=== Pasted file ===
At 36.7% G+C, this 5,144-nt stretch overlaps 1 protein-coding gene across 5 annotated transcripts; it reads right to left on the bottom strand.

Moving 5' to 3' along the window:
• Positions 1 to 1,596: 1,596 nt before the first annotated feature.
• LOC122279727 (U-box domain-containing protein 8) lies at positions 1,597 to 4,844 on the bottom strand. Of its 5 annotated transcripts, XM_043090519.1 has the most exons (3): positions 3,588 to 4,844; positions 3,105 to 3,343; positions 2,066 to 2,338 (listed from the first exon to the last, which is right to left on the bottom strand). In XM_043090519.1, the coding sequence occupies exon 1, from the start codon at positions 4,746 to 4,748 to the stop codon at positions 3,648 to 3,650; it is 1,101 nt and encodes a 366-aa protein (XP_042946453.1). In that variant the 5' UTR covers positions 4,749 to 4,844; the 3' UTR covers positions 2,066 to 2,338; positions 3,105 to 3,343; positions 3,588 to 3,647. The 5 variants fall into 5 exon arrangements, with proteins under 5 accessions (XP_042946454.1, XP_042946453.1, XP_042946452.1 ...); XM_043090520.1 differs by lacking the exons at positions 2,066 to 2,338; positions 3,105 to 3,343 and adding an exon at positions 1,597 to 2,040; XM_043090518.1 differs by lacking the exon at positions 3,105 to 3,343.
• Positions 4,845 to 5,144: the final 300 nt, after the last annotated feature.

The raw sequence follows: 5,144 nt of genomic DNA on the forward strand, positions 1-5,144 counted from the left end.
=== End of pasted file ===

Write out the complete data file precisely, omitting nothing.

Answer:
At 36.7% G+C, this 5,144-nt stretch overlaps 1 protein-coding gene across 5 annotated transcripts; it reads right to left on the bottom strand.

Moving 5' to 3' along the window:
• Positions 1 to 1,596: 1,596 nt before the first annotated feature.
• LOC122279727 (U-box domain-containing protein 8) lies at positions 1,597 to 4,844 on the bottom strand. Of its 5 annotated transcripts, XM_043090519.1 has the most exons (3): positions 3,588 to 4,844; positions 3,105 to 3,343; positions 2,066 to 2,338 (listed from the first exon to the last, which is right to left on the bottom strand). In XM_043090519.1, the coding sequence occupies exon 1, from the start codon at positions 4,746 to 4,748 to the stop codon at positions 3,648 to 3,650; it is 1,101 nt and encodes a 366-aa protein (XP_042946453.1). In that variant the 5' UTR covers positions 4,749 to 4,844; the 3' UTR covers positions 2,066 to 2,338; positions 3,105 to 3,343; positions 3,588 to 3,647. The 5 variants fall into 5 exon arrangements, with proteins under 5 accessions (XP_042946454.1, XP_042946453.1, XP_042946452.1 ...); XM_043090520.1 differs by lacking the exons at positions 2,066 to 2,338; positions 3,105 to 3,343 and adding an exon at positions 1,597 to 2,040; XM_043090518.1 differs by lacking the exon at positions 3,105 to 3,343.
• Positions 4,845 to 5,144: the final 300 nt, after the last annotated feature.

The raw sequence follows: 5,144 nt of genomic DNA on the forward strand, positions 1-5,144 counted from the left end.